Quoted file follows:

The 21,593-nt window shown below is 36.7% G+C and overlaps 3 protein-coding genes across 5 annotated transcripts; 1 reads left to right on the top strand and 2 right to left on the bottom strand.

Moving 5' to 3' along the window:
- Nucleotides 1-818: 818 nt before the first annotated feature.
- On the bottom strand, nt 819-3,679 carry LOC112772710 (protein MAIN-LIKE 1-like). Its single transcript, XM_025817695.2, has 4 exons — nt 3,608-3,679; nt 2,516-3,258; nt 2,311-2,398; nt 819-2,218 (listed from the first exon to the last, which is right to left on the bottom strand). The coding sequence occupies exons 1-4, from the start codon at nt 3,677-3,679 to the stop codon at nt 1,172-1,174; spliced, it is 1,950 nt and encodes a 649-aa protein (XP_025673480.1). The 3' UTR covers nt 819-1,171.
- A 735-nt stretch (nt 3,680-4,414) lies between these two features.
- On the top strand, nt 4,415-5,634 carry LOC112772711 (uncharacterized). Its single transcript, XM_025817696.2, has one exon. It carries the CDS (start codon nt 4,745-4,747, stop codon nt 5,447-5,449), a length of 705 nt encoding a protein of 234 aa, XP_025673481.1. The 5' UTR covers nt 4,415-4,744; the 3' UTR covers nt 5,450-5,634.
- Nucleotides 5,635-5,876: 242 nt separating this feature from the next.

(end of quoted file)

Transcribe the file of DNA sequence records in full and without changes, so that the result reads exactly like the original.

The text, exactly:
The 21,593-nt window shown below is 36.7% G+C and overlaps 3 protein-coding genes across 5 annotated transcripts; 1 reads left to right on the top strand and 2 right to left on the bottom strand.

Moving 5' to 3' along the window:
- Nucleotides 1-818: 818 nt before the first annotated feature.
- On the bottom strand, nt 819-3,679 carry LOC112772710 (protein MAIN-LIKE 1-like). Its single transcript, XM_025817695.2, has 4 exons — nt 3,608-3,679; nt 2,516-3,258; nt 2,311-2,398; nt 819-2,218 (listed from the first exon to the last, which is right to left on the bottom strand). The coding sequence occupies exons 1-4, from the start codon at nt 3,677-3,679 to the stop codon at nt 1,172-1,174; spliced, it is 1,950 nt and encodes a 649-aa protein (XP_025673480.1). The 3' UTR covers nt 819-1,171.
- A 735-nt stretch (nt 3,680-4,414) lies between these two features.
- On the top strand, nt 4,415-5,634 carry LOC112772711 (uncharacterized). Its single transcript, XM_025817696.2, has one exon. It carries the CDS (start codon nt 4,745-4,747, stop codon nt 5,447-5,449), a length of 705 nt encoding a protein of 234 aa, XP_025673481.1. The 5' UTR covers nt 4,415-4,744; the 3' UTR covers nt 5,450-5,634.
- Nucleotides 5,635-5,876: 242 nt separating this feature from the next.